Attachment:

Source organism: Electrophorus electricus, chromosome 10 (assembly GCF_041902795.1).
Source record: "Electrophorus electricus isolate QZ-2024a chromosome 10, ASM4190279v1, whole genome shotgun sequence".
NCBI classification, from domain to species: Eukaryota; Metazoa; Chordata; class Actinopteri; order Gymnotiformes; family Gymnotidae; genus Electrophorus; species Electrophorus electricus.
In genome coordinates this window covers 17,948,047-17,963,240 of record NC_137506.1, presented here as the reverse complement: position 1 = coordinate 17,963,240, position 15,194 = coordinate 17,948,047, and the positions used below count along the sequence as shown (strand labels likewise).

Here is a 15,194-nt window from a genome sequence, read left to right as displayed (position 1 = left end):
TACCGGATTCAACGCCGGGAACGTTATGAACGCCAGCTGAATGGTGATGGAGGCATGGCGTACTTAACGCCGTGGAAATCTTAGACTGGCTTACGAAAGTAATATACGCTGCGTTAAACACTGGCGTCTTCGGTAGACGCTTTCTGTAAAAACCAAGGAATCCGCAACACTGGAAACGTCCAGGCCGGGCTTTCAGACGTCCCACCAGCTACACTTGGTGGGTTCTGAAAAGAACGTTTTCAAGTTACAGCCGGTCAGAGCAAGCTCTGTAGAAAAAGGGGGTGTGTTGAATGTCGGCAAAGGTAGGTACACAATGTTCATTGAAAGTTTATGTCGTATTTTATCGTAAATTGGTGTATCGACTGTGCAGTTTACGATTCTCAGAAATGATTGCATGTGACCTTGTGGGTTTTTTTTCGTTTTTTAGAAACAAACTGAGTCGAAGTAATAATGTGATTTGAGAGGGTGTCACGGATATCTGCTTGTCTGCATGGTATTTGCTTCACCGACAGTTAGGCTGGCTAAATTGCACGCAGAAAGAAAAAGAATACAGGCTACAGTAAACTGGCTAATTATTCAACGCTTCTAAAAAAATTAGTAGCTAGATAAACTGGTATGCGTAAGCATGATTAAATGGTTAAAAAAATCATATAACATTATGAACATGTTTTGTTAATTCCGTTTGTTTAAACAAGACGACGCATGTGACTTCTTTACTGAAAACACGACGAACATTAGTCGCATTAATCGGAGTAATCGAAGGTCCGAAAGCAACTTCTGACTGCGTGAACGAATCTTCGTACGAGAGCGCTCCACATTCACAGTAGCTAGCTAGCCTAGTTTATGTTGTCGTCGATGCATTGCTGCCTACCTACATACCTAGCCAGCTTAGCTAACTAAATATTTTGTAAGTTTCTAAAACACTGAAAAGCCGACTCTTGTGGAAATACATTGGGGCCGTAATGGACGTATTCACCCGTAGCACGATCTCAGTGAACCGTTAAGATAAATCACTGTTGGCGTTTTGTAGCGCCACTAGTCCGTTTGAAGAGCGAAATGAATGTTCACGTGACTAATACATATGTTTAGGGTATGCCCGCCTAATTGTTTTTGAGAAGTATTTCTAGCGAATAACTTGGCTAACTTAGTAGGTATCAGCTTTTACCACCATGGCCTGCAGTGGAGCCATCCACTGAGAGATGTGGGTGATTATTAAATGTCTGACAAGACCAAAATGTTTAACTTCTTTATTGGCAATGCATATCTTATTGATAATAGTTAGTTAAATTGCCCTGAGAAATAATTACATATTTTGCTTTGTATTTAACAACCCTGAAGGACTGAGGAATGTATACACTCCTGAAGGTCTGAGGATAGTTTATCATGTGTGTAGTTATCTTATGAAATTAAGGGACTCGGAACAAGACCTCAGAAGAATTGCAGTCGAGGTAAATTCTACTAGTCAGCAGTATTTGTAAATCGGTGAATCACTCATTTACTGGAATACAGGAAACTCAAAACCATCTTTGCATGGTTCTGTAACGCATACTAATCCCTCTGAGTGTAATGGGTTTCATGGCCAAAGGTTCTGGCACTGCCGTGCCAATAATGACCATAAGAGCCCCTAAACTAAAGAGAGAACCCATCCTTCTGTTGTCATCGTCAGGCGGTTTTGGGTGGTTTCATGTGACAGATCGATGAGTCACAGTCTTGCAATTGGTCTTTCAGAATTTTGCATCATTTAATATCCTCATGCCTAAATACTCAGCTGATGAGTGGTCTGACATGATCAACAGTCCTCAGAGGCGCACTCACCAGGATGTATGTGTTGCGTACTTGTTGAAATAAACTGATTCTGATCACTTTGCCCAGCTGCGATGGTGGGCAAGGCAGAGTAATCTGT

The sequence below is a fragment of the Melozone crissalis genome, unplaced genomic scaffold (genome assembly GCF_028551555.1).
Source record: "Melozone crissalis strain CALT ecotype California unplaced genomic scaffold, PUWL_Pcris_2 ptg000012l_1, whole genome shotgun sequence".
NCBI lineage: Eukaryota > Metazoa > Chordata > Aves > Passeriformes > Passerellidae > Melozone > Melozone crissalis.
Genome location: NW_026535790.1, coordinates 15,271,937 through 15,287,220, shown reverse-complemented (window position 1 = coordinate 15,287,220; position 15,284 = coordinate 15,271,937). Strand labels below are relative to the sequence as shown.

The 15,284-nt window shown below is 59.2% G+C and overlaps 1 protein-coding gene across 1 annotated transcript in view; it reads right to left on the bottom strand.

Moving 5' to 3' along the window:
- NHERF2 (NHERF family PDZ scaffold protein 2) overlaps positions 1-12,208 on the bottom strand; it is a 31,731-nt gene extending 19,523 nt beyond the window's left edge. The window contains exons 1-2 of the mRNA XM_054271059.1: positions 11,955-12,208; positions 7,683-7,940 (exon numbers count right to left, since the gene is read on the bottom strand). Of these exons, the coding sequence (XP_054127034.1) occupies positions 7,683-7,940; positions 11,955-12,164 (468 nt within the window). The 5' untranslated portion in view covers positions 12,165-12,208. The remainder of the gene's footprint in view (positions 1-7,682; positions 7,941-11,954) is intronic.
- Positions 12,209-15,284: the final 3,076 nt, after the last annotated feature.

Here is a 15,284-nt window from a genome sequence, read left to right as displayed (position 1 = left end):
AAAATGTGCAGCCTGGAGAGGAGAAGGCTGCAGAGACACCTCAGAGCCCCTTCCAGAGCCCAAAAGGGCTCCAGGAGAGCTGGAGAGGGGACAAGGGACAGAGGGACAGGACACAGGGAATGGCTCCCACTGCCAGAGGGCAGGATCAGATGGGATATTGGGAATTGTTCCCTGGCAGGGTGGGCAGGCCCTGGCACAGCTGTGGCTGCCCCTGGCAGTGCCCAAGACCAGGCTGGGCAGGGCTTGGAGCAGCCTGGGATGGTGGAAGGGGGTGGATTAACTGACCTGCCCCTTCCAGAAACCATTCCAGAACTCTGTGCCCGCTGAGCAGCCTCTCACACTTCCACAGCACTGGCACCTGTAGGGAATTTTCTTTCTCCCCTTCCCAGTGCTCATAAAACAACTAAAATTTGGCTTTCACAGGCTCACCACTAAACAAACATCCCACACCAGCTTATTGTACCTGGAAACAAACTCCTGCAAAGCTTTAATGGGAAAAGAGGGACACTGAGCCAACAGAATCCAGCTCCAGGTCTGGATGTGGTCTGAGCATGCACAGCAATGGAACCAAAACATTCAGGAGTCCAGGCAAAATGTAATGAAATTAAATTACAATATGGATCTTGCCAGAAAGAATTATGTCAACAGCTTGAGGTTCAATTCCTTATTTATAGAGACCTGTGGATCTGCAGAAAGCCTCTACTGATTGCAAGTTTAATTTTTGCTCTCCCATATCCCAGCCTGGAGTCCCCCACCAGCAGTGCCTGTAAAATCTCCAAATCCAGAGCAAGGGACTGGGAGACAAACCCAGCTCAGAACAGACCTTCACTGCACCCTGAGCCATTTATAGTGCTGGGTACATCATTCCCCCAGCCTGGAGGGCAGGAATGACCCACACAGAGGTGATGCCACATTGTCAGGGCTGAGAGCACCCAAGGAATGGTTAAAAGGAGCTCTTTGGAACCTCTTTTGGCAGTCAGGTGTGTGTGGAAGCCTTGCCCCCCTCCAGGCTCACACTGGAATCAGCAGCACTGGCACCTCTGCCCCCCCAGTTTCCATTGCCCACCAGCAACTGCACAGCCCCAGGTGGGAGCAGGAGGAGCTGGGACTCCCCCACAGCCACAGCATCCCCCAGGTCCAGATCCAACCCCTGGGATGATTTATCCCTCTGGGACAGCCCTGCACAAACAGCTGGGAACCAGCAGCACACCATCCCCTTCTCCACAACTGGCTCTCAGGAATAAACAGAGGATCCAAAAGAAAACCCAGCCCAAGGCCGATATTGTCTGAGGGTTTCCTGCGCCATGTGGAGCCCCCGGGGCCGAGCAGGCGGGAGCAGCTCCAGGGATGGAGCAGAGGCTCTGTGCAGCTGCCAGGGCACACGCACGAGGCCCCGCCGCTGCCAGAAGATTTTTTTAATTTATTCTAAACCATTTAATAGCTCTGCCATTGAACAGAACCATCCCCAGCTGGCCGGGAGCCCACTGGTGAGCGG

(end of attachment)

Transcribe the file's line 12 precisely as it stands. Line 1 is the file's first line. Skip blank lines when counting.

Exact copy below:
Moving 5' to 3' along the window: